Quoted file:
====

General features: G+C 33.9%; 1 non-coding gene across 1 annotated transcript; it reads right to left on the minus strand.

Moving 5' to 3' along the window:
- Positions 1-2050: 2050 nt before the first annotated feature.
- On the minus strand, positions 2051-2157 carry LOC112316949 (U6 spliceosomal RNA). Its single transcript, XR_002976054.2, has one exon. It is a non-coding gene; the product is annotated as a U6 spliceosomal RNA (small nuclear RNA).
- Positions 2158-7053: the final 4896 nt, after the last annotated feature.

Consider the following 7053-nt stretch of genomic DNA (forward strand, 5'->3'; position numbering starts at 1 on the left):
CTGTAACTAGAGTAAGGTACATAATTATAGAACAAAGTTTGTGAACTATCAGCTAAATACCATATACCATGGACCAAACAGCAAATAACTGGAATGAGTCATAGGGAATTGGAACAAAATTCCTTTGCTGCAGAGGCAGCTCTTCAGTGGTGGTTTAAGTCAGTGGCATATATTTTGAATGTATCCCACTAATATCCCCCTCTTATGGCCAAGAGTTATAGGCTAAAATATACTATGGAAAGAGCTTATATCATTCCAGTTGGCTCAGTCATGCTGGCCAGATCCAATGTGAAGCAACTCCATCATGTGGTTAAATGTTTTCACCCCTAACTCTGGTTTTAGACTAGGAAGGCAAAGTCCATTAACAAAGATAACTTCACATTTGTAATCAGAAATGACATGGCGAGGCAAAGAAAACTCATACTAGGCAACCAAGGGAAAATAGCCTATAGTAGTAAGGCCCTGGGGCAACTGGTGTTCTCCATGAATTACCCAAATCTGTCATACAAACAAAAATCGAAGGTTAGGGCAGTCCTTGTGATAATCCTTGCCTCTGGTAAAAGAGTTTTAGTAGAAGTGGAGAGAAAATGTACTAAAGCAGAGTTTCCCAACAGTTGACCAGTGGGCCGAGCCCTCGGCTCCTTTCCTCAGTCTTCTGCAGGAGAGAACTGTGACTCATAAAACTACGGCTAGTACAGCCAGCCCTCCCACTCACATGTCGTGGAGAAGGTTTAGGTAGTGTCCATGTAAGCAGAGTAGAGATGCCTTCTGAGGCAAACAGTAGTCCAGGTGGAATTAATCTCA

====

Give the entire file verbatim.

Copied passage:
General features: G+C 33.9%; 1 non-coding gene across 1 annotated transcript; it reads right to left on the minus strand.

Moving 5' to 3' along the window:
- Positions 1-2050: 2050 nt before the first annotated feature.
- On the minus strand, positions 2051-2157 carry LOC112316949 (U6 spliceosomal RNA). Its single transcript, XR_002976054.2, has one exon. It is a non-coding gene; the product is annotated as a U6 spliceosomal RNA (small nuclear RNA).
- Positions 2158-7053: the final 4896 nt, after the last annotated feature.

Consider the following 7053-nt stretch of genomic DNA (forward strand, 5'->3'; position numbering starts at 1 on the left):
CTGTAACTAGAGTAAGGTACATAATTATAGAACAAAGTTTGTGAACTATCAGCTAAATACCATATACCATGGACCAAACAGCAAATAACTGGAATGAGTCATAGGGAATTGGAACAAAATTCCTTTGCTGCAGAGGCAGCTCTTCAGTGGTGGTTTAAGTCAGTGGCATATATTTTGAATGTATCCCACTAATATCCCCCTCTTATGGCCAAGAGTTATAGGCTAAAATATACTATGGAAAGAGCTTATATCATTCCAGTTGGCTCAGTCATGCTGGCCAGATCCAATGTGAAGCAACTCCATCATGTGGTTAAATGTTTTCACCCCTAACTCTGGTTTTAGACTAGGAAGGCAAAGTCCATTAACAAAGATAACTTCACATTTGTAATCAGAAATGACATGGCGAGGCAAAGAAAACTCATACTAGGCAACCAAGGGAAAATAGCCTATAGTAGTAAGGCCCTGGGGCAACTGGTGTTCTCCATGAATTACCCAAATCTGTCATACAAACAAAAATCGAAGGTTAGGGCAGTCCTTGTGATAATCCTTGCCTCTGGTAAAAGAGTTTTAGTAGAAGTGGAGAGAAAATGTACTAAAGCAGAGTTTCCCAACAGTTGACCAGTGGGCCGAGCCCTCGGCTCCTTTCCTCAGTCTTCTGCAGGAGAGAACTGTGACTCATAAAACTACGGCTAGTACAGCCAGCCCTCCCACTCACATGTCGTGGAGAAGGTTTAGGTAGTGTCCATGTAAGCAGAGTAGAGATGCCTTCTGAGGCAAACAGTAGTCCAGGTGGAATTAATCTCA